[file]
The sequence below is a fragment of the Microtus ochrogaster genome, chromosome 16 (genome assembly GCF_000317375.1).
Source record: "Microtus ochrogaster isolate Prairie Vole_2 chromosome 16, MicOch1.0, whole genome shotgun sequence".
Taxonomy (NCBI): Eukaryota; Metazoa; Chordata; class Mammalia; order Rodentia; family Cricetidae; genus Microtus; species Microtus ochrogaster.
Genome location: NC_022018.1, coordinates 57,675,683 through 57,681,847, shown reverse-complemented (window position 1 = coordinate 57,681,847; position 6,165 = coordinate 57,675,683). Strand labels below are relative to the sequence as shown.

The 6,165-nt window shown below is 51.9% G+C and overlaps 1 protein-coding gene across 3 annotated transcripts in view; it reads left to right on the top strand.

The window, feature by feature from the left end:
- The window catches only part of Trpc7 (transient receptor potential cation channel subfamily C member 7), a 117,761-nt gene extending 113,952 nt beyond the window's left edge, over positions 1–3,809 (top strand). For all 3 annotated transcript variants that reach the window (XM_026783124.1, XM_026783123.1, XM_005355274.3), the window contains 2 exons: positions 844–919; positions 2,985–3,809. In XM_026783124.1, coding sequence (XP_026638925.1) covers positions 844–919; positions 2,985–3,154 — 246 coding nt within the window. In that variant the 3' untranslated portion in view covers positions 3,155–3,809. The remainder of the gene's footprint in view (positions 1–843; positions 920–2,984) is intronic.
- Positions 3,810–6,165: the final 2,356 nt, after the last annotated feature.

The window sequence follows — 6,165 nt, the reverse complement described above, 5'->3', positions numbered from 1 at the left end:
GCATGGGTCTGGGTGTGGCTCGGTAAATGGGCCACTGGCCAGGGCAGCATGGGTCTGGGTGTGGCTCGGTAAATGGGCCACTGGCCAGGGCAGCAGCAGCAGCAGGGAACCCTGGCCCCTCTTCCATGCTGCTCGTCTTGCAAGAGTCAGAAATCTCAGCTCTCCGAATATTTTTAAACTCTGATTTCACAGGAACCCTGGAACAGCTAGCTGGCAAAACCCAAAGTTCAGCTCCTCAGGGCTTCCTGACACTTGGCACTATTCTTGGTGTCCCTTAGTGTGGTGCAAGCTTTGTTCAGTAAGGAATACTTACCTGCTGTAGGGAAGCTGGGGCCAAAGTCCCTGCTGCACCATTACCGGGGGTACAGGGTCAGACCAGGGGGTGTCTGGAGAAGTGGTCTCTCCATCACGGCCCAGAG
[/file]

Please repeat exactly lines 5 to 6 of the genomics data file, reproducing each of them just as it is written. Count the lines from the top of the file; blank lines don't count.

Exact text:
The 6,165-nt window shown below is 51.9% G+C and overlaps 1 protein-coding gene across 3 annotated transcripts in view; it reads left to right on the top strand.

The window, feature by feature from the left end: